Do you remember that classic Chuck Jones Warner Brothers cartoon, “Duck Amuck”? It’s the one where an increasingly discombobulated Daffy Duck punches through the Fourth Wall, alternately berating, bargaining and pleading with his omniscient animator, who keeps altering Daffy’s “reality” with pencils, erasers, pens, ink, brushes and watercolors. It’s a delightfully surreal piece of Looney Tunes existentialism  A new feature-length animated film from France called The Painting (aka Le Tableau) takes a similar tact, albeit with less comic flair. Rather, writer-director Jean-Francois Laguionie and co-writer Anik Leray strive to deliver a gentle parable about racial tolerance meets “Art History 101”; easy to digest for kids 8 and up and adults from mildly buzzed to 420.

The story takes place in an unnamed kingdom that exists within an unfinished painting (don’t worry, not a spoiler) that is divided into a three-tiered caste system, ruled by the fully fleshed-out and (literally) colorful Alldunns. They look down on the Halfies, characters that The Painter hasn’t quite “filled in” all the way (Does God use an easel? Discuss.). Everybody looks down on the poor Sketchies, ephemeral charcoal line figures exiled to skulk about within the confines of a “forbidden” forest (you can already see where this is going, can’t you?). A Halfie named Claire falls in love with a Montague, oops, I mean, an Alldunn named Ramo. Roundly chastised for her forbidden passion, the despairing Claire runs away and disappears into the forest. Ramo and Claire’s best friend Lola set off in search. Not long after the three are reunited, they inadvertently stumble out of the frame into the artist’s studio, where they find a bevy of unfinished paintings. Surreal adventures ensue, as the trio explores the worlds that exist within each of the paintings, ultimately leading them to seek the meaning of Life, the Universe and Everything by setting off on a quest to “meet their maker” so they can ask him “WTF?”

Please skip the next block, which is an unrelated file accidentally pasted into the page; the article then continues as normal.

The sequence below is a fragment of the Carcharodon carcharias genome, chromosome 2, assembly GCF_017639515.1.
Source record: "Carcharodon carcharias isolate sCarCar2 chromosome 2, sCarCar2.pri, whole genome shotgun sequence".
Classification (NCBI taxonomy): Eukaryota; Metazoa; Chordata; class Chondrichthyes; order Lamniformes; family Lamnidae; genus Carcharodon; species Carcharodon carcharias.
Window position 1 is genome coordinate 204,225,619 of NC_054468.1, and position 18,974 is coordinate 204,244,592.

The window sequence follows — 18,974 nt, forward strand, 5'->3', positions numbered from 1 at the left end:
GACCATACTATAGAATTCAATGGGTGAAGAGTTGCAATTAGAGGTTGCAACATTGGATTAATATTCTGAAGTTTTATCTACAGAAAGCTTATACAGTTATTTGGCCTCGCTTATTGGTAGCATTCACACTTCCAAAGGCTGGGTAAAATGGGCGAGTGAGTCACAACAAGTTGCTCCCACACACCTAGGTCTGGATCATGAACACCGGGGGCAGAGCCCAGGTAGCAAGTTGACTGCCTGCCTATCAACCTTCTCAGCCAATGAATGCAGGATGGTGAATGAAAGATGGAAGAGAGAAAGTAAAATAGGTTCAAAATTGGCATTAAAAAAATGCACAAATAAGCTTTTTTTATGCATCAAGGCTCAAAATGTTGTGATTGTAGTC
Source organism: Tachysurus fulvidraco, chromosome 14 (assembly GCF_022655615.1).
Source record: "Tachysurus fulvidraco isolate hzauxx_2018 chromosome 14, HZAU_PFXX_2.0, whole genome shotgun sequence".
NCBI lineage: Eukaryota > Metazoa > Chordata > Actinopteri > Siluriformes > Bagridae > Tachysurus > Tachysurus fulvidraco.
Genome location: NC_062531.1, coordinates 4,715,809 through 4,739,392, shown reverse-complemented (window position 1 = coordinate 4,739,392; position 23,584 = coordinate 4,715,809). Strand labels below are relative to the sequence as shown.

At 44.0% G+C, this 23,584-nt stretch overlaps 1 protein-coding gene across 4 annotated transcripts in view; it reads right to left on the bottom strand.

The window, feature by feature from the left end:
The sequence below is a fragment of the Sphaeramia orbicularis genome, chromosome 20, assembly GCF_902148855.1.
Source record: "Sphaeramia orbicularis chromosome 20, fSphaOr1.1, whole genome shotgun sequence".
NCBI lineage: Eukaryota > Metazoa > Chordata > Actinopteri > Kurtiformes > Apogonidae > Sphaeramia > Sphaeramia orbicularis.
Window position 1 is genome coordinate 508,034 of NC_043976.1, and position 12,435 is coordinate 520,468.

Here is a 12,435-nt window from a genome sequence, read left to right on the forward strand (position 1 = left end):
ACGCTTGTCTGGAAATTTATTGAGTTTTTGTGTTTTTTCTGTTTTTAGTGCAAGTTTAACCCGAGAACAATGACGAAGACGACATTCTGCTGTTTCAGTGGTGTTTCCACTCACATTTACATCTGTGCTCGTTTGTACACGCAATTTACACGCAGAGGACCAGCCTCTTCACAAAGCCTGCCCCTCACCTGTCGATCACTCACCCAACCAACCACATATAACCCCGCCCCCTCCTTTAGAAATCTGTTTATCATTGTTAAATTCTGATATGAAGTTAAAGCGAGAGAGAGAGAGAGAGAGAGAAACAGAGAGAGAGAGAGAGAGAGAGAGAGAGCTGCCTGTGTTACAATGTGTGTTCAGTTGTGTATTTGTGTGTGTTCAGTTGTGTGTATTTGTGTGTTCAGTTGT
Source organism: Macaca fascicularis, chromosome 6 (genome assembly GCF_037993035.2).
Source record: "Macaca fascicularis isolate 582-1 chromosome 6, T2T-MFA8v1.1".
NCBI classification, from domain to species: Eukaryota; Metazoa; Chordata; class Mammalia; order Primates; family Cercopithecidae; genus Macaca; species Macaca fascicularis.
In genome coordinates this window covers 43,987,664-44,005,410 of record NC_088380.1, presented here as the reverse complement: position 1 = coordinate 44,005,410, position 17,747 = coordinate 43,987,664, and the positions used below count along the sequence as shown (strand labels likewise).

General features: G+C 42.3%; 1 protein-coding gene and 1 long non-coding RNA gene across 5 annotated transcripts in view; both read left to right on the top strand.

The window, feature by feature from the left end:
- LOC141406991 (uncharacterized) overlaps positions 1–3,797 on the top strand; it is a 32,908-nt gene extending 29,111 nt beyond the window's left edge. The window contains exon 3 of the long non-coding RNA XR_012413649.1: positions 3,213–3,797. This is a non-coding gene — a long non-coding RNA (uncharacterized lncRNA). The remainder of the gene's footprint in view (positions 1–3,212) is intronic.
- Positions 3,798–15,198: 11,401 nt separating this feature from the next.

While the prevalent use of muted pastels lends the visuals a slightly warmer feel than most computer animation (of which I have never been a huge fan, mostly due to that “uncanny valley” vibe that frankly creeps me out) and several lovely sequences that make for pleasant eye candy, there was still something about the characters that left me a little cold. Another problem is that despite an intriguing premise, many elements of the narrative feel like an uninspired rehash of similar (and far more imaginative) “who made who?” fantasies like Truman Show, Pleasantville and The Purple Rose of Cairo. And the “message” is about as subtle as that episode of the original Star Trek series about the perpetual civil war between the two factions of “halfie” black & white striped aliens who were mirror images of each other. Still, the younger viewers may be more forgiving.

.